Guatemala’s dissented attorney general is running for a second term.
Consuelo Porras was the driving force behind anti-corruption efforts against corrupt politicians, businessmen, lawyers, and other high-ranking officials that damaged the country's democracy. The public's support for the attorney general has diminished in recent years. She has been accused of corruption, illegally imprisoning her coworkers, interfering with anti-corruption investigations, and protecting the elite's interests.
Guatemalan President Alejandro Giammatteii, who was once under investigation for corruption, is now Porras' most vocal public and government defender. Since last year, many international institutions, including the United States government, have refrained from handling legal matters with her office, including the US government, which canceled her visa.
Attorney General Porras has a history of avoiding questions about his own incrimination. According to the Associated Press, Porras "dismisses the accusations and dodges questions with legal language and recitations of the law."
The country awaits Giammattei's decision on who will take over as the nation's highest prosecutor. Many people are hoping that he will use this chance to re-establish the country's stalled fight against corruption and to defend democratic ideals.
Porras is one of 15 candidates competing for the presidency. Guatemalans are worried about the public support President Giammattei has shown for her. Only one other candidate, out of the other 14 candidates, is in a competitive race with Porras. Guatemala's solicitor general, Luis Donado, is also a close friend of Giammattei. The remaining contenders are almost certainly playing a losing game.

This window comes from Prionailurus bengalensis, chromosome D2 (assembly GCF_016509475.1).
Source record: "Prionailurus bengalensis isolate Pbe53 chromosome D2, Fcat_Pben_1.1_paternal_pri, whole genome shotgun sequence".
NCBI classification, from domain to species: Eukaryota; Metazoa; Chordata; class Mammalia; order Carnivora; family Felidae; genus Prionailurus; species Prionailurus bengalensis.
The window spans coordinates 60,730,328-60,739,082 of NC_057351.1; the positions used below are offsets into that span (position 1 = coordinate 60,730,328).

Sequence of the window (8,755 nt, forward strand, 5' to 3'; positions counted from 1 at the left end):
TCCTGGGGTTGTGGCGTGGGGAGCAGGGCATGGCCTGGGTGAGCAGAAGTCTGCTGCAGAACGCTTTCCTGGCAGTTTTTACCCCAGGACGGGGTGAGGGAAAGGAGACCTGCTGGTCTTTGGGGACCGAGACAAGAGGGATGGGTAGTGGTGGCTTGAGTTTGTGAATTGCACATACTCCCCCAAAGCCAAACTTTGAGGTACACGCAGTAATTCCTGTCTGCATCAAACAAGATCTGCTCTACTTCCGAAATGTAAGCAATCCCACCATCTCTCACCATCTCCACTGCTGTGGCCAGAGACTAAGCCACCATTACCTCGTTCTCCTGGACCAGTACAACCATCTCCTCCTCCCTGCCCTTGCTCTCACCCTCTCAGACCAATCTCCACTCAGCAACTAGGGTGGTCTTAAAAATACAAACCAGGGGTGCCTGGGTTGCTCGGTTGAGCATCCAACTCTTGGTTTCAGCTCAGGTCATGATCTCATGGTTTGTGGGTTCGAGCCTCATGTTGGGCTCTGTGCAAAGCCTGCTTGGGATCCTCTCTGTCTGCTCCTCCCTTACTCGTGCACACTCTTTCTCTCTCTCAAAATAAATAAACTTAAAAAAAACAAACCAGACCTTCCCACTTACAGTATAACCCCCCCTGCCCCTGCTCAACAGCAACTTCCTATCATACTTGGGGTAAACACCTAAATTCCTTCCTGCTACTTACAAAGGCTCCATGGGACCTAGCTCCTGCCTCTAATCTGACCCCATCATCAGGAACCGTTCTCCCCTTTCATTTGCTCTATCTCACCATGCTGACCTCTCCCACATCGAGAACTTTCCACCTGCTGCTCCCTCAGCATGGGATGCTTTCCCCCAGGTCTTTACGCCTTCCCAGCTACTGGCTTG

Porras was nominated by former President Jimmy Morales in 2018 during a period of significant corruption. The prosecutor she was following, Thelma Aldana, was looking into a number of high-profile cases involving President Morales himself. While Morales was in office, the probe was carried out in collaboration with some of his associates and relatives.
Porras' associates remarked of her apathy in anti-corruption investigations when she was in power. Colombian lawyer Ivan Velasquez spoke out against her inability to confront someone directly and defended the CICIG. The CICIG was a United Nations-backed anti-corruption mission that aided the Special Prosecutors' Office Against Impunity in eliminating unlawful networks and strengthening their anti-corruption capabilities to deal with difficult legal challenges.
In August 2019, while under investigation, former President Jimmy Morales terminated the CICIG operation, and Porras was interrogated for failing to oppose his decision.
When Giammattei became the subject of an investigation, Consuelo Porras went from apathy to obstruction. Prosecutors and associates who previously worked with the CICIG mission were targeted, and many fled the country. According to the Associated Press, "during her tenure, roughly 20 prosecutors, judges, and magistrates have gone into exile, fearing punishment for their work on corruption investigations."
Human rights activists, indigenous rights defenders, lawyers, university students, and lower-class farmers have all protested Porras and urged her resignation.
Share This Post On
Leave a comment
You need to login to leave a comment. Log-in